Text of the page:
“Many Lala Muli who arrived at the border have not been brought to court, mainly because they do not speak the local language and it is difficult to find an interpreter for them,” said Pablo and another member of the Texas Public Defender. Chris Carlin said. A dozen Raramuri.
Carlin said that 10 years ago, when Laramuri indigenous immigrants were found carrying bags of marijuana at the border, “the judge decided to let them return to Mexico with only a warning because they didn’t understand what happened.” Carlin said.
Dale Taylor, a former American missionary and full-time translator for Lala Muri, said that the number of recent cases like Pablo’s was “shocking” and that he couldn’t handle too many cases personally. Since January, he has been asked to help with 42 cases.
Taylor said that he is the only Raramuri to English interpreter in the United States who has received formal training. Although he knew about Pablo’s case, Taylor said there were 10 more cases waiting for him.
Most native language interpretations in the US courts are done over the phone and are done by for-profit companies such as Lionbridge and SOS International. But while this eased some backlogs of cases, the judges said that the remote system made it difficult to assess applicants.
“Each claim is heard individually based on facts. I have to evaluate the credibility of the individuals in front of me, if they don’t speak this language, what should I do,” Khan said.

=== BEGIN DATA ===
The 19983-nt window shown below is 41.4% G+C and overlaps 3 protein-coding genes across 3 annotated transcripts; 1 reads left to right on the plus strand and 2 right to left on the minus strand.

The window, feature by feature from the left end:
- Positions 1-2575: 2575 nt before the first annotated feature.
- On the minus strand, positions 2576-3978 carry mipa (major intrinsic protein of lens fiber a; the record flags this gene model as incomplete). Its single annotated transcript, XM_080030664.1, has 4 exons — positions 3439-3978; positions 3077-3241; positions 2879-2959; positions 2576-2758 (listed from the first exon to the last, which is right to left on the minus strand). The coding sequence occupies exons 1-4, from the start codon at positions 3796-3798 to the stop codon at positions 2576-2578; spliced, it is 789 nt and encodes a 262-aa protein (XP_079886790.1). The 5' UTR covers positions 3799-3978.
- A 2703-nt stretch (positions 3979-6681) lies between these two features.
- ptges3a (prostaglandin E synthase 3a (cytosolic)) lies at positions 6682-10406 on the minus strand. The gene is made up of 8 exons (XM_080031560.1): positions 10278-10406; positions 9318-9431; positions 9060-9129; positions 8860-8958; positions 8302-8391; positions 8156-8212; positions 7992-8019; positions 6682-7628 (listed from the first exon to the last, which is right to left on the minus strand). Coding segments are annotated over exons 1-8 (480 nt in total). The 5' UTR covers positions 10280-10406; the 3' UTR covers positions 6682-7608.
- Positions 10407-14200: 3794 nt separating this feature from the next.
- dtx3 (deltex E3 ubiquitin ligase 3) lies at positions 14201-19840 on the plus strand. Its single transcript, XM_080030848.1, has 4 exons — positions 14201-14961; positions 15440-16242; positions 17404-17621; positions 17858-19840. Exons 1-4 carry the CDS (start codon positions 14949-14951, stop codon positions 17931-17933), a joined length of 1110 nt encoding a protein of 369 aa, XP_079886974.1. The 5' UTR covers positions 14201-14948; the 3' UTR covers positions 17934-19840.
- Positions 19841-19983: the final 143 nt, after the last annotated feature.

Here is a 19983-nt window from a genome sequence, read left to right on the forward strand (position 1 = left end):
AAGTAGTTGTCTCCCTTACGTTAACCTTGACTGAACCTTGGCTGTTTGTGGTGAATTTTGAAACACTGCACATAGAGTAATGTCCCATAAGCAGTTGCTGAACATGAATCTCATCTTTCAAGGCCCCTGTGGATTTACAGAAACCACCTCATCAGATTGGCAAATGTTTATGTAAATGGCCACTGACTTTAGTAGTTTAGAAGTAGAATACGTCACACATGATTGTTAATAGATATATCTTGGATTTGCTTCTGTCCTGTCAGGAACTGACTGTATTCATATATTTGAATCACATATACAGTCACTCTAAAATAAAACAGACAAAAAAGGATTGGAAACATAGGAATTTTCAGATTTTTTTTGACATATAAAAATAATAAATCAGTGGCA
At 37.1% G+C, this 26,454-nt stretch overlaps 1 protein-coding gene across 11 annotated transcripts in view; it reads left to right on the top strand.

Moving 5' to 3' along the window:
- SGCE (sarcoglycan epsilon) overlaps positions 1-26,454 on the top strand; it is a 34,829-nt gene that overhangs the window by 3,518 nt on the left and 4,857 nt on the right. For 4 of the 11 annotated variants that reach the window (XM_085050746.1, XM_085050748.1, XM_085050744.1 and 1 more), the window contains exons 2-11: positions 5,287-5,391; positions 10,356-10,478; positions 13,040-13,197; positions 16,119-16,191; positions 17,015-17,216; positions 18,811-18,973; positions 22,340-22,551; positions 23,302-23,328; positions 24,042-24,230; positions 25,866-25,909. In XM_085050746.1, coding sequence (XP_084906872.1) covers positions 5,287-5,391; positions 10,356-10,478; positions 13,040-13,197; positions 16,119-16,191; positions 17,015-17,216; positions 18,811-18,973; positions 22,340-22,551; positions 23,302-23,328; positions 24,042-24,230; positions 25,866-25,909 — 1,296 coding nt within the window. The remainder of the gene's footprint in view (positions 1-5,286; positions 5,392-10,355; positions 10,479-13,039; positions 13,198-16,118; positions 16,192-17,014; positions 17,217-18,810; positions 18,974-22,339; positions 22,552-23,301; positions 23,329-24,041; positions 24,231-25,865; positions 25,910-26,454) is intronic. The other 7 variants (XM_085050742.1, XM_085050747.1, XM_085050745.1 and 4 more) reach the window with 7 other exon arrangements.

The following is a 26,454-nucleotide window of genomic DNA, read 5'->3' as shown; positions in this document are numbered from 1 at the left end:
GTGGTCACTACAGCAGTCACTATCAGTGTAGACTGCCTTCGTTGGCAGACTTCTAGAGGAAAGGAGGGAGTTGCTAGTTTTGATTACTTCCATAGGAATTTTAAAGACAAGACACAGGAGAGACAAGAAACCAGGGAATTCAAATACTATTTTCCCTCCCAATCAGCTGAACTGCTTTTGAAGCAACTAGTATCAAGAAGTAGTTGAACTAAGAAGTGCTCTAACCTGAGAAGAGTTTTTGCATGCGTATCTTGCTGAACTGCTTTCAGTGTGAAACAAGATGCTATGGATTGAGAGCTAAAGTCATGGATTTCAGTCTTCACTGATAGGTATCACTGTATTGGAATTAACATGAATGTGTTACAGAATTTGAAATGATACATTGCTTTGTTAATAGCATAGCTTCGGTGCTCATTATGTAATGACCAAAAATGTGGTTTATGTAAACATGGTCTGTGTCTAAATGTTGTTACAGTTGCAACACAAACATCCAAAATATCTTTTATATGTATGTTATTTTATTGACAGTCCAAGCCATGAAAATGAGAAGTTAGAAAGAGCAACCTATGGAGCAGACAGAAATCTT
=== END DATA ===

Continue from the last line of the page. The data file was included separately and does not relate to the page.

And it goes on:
Odilia Romero, an independent interpreter for the indigenous Zapotec language and co-founder of Comunidades Indigenas en Liderazgo (CIELO), said that many interpreters who assist the US courts do not have the skills to represent immigrants in official hearings.
“The few interpreters in the U.S. courts are not educated or trained to provide proper translations for native immigrants. They are either gardeners or local workers who immigrate from the same community, but that doesn’t mean they know how to serve U.S. immigration courts. Translate correctly,” Romero said.
Even if asylum seekers like Claudia and Pablo finally appear in court, after a long wait for an interpreter, there is no guarantee that they will be able to clearly communicate their asylum application.
Romero said: “This not only puts indigenous immigrants at the end of the immigration court, but it also violates basic human rights.”
Claudia from the shelter said that it is impossible to return to Guatemala.
“I will wait as long as I need it. I can’t go back to Guatemala. I left for a reason, otherwise I will stay there,” she said.